She reminded me of our organization’s Presentation Skills training. We don’t ask the participants to complete an action plan, we ask them to put everything they learned during the day’s session together in order to craft a lesson plan they’ll be able to use when they return to their offices.

The traditional action plan is well-intentioned, but not very effective. With the Triggered Action Plan, Will Thalheimer has built a much better and potentially more effective mouse trap. Giving your learners an opportunity to build something they’ll use as soon as they get back to the office, well, that might just be the key to ensuring new skills are transferred directly onto the job.

Interested in a transfer of training case study? Read this: Transfer of Training: A Case Study

No Pain, No Gain: How To Make Your Audience FEEL Your Point

John Medina’s Brain Rule #4 is that we don’t pay attention to boring things. Medina writes that “the more attention the brain pays to a given stimulus, the more elaborately the information will be encoded – and retained.”

When we can create an emotional experience for our learners that produces a visceral reaction, our audience will pay attention to what we have to say. This is especially true (and important) when it’s time to present information with which our audience is not familiar (or perhaps information about which our audience isn’t excited).

One of the best examples I’ve seen happened this summer. A colleague was kicking off a presentation on the oh-so-fascinating topic of documentation, and why meticulous documentation is essential to stay out of trouble.

He began the session by giving the audience a pop quiz abount a completely unrelated topic. Before he posed his pop quiz question to the audience, he promised a chocolate bar to anyone who got the question correct. He then asked his question and immediately three audience members shouted out the correct answer.

My colleague took out a chocolate bar, unwrapped it, and began eating it himself, as he started the main part of his presentation. There were some grumbles from the audience. One of the participants who had answered the question correctly shouted: “Hey, where’s my chocolate?!”

My colleague looked puzzled. He asked what people were so upset about. He didn’t recall promising anything. Could anyone produce any documentation to this effect?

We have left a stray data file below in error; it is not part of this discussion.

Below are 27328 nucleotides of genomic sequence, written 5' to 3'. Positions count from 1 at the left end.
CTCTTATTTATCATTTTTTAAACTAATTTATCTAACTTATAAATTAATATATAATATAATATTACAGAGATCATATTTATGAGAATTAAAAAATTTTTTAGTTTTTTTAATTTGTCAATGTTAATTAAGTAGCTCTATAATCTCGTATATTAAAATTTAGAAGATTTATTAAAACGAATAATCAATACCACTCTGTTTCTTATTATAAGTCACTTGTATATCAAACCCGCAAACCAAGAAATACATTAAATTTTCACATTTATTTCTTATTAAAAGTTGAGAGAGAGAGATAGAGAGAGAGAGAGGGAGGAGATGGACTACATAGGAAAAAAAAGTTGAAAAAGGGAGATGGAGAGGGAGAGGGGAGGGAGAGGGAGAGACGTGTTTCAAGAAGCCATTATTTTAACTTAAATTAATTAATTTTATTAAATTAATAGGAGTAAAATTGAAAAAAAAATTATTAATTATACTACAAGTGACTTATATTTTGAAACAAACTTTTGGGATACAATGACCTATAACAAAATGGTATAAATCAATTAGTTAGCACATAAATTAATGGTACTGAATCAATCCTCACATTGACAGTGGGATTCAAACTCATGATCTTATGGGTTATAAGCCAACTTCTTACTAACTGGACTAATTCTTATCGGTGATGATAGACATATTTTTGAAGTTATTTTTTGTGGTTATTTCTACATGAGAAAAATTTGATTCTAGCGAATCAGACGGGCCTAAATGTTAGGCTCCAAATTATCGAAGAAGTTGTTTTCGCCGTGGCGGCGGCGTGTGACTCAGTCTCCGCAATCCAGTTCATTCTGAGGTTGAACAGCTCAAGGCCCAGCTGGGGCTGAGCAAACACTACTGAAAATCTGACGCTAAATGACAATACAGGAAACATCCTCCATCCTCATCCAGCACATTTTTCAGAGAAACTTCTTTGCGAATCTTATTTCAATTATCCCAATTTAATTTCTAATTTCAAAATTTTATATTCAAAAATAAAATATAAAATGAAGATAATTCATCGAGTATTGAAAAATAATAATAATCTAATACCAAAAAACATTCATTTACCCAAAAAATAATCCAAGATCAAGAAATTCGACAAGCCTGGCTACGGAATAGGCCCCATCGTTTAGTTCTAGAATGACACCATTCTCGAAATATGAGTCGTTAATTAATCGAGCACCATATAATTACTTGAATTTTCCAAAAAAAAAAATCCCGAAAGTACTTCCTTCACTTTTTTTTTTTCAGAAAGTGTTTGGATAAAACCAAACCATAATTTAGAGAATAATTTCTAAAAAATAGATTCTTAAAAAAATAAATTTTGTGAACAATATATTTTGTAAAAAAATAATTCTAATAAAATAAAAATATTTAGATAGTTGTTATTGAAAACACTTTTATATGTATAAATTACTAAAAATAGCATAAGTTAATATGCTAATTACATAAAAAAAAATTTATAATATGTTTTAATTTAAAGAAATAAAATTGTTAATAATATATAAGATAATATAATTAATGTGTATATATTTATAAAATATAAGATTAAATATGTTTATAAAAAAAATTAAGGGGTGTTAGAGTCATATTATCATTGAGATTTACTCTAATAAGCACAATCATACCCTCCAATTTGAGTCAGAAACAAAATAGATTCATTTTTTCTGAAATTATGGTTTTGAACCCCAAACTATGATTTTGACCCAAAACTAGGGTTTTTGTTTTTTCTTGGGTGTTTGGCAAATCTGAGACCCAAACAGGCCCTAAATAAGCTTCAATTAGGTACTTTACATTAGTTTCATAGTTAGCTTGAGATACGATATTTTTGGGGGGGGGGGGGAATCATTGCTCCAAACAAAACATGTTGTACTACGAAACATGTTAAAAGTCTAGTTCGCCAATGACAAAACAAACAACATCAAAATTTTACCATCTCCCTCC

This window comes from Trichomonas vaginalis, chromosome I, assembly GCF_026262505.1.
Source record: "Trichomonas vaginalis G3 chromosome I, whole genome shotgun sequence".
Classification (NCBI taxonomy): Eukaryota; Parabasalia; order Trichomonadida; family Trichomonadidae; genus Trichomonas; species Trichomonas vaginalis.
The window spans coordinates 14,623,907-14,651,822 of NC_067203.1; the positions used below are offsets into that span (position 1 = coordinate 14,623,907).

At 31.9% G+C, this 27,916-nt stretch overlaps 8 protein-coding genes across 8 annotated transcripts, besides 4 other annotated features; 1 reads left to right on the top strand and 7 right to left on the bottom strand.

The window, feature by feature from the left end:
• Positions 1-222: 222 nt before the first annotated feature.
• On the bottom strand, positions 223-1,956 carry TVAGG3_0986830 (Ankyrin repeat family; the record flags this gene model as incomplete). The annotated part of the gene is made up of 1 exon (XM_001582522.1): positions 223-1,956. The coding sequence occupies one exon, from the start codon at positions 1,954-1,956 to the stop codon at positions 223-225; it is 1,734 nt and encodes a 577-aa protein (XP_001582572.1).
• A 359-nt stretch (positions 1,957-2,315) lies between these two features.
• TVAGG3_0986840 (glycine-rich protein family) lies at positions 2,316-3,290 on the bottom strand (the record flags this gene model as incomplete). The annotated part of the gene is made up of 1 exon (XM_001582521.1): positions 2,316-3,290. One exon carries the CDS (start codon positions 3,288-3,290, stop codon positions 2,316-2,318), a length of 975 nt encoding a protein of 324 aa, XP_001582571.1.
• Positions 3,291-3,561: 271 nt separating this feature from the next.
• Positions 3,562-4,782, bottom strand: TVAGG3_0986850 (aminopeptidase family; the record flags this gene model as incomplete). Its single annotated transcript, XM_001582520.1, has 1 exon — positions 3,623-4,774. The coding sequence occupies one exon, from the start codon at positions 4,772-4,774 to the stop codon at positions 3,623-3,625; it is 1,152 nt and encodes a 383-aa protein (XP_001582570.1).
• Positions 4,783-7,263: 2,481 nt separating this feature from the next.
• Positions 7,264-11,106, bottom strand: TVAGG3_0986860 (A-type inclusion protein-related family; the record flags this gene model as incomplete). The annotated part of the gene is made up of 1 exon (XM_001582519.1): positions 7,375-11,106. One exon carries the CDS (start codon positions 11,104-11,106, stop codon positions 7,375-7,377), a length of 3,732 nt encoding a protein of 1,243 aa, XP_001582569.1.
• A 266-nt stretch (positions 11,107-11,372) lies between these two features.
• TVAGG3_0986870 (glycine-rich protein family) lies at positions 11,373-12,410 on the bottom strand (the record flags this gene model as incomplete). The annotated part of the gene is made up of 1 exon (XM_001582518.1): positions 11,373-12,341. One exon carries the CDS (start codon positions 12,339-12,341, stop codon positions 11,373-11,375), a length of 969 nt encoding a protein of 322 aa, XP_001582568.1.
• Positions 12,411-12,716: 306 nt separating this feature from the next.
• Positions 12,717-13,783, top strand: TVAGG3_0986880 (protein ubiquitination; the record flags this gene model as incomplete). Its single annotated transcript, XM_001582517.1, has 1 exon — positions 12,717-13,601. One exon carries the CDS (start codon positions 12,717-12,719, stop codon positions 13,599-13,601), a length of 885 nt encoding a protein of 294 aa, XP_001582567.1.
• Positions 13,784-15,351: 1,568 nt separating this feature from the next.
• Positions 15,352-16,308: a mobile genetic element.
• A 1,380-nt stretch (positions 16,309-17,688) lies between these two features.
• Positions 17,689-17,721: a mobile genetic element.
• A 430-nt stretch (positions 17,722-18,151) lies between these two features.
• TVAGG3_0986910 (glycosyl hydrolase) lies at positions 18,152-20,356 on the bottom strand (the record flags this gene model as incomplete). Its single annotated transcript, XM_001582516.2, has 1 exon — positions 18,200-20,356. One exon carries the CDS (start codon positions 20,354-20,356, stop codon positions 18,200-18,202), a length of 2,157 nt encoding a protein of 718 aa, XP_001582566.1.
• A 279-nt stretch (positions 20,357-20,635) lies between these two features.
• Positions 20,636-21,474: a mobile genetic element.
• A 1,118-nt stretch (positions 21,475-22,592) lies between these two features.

When this point sunk in, the audience erupted in laughter. It was an experience they wouldn’t soon forget. They had been “had”. By losing out on an opportunity, they wouldn’t soon forget the point that documentation matters. It made the rest of my colleague’s presentation about how and when to document much easier and relevant.

Sometimes what’s true in the world of physical fitness training is also true for audiences in the world of corporate training: no pain, no gain.

Start Worrying (A Lot) More About Level 1


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I generally consider Level 1 evaluation forms to be a waste of time and energy, so when I read Todd Hudon’s The Lean CLO Blog post this week, Stop Worrying About Level 1, I cheered and said YES! And…

Todd’s point is right on. The most valuable learning experiences are generally uncomfortable moments and generally not even in the training room. Even in the training room, trainers can often tell by observing their audience’s behavior (not by using an evaluation form) when participants are engaged.

The best argument I can think of for Level 1 feedback is that it provides institutional memory. What happens if you – the rock star training facilitator of the organization – win the lottery and retire to your own private island in the Caribbean tomorrow? Or perhaps something more likely happens – you need to deliver the same presentation a year from now. Will you be able to remember the highlights (and the sections of your lesson that need to be changed)?

This point was brought home to me earlier this week when a co-worker was asked to facilitate a lesson someone else had presented back in the spring. I shared the lesson plan with my co-worker and his first question was: do we have any feedback on this session?

Searching through my files I realized that my disdain for Level 1 feedback led me to create a quick, too-general post-training evaluation form for this meeting and it didn’t yield any useful feedback for this particular session.